Why Seven Republican Senators Voted to Convict Trump

WASHINGTON — The seed for Senator Bill Cassidy’s decision to find Donald J. Trump guilty of inciting an insurrection was planted one day last fall, when he received an email from a friend that was full of the then-president’s false claims about a stolen election.

Alarmed that Mr. Trump’s lies were gaining credence, Mr. Cassidy, a Louisiana Republican, became part of a small minority in his party — and one of only a few officials in the South — to acknowledge President Biden’s victory. Months later, after Mr. Trump’s campaign to overturn the election culminated in the Capitol riot, Mr. Cassidy was one of only seven Republican senators who voted on Saturday to convict him.

Taken at face value, Mr. Cassidy — a conservative, newly re-elected physician with a quirky streak — has little in common with the other six senators who broke with their party and found Mr. Trump guilty in the most bipartisan vote for a presidential impeachment conviction in United States history. Most were facing intense backlash on Sunday from Republicans in their states livid about the vote, as have the 10 House Republicans who supported the impeachment last month.

But the senators were united by a common thread: Each of them, for their own reasons, was unafraid of political retribution from Mr. Trump or his supporters.

“Two are retiring, and three are not up until 2026, and who knows what the world will look like five years from now,” said Whit Ayres, a veteran Republican pollster. “It looked pretty different five years ago than it did today. All seven of them have a measure of independence that those who have to run in 2022 in a closed Republican primary just don’t have.”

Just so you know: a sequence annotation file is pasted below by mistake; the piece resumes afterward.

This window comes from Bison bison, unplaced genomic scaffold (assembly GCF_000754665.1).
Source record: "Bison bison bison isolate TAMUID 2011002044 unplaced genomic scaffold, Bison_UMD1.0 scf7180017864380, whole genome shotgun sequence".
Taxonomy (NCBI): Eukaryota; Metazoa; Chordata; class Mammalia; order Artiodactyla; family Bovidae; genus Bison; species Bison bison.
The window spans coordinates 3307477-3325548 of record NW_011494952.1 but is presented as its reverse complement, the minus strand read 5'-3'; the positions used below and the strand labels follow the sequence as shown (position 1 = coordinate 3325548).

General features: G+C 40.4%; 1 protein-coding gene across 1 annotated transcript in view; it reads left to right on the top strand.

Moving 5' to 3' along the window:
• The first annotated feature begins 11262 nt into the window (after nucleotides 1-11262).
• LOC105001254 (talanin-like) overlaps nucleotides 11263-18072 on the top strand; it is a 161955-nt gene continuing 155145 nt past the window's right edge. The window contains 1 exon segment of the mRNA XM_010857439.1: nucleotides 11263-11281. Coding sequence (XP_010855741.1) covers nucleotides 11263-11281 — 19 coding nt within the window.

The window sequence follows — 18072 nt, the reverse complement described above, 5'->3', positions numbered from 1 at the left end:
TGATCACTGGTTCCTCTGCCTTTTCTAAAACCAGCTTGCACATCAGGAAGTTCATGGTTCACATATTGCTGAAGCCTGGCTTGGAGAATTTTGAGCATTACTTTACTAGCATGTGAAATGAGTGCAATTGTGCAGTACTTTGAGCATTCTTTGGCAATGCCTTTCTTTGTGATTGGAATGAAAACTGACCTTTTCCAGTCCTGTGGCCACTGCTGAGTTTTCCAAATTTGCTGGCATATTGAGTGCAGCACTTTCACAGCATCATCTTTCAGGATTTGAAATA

For Mr. Cassidy, it was a sense of outrage at the former president’s actions, starting long before the assault on Jan. 6, that played the dominant role. In an interview on Sunday, Mr. Cassidy said Mr. Trump had “trumpeted that lie” about the election for months, then sat by for hours as lawmakers and his own vice president were under attack in the Capitol and did nothing — other than to call Republican senators to ask them to continue challenging the election results.

“That anger simmers in the background,” Mr. Cassidy said. “My whole life, reading about great men and women who sacrifice for our country, who sacrifice so that we could have the freedoms that we have here today — and the idea that somebody would attempt to usurp those and destroy them?”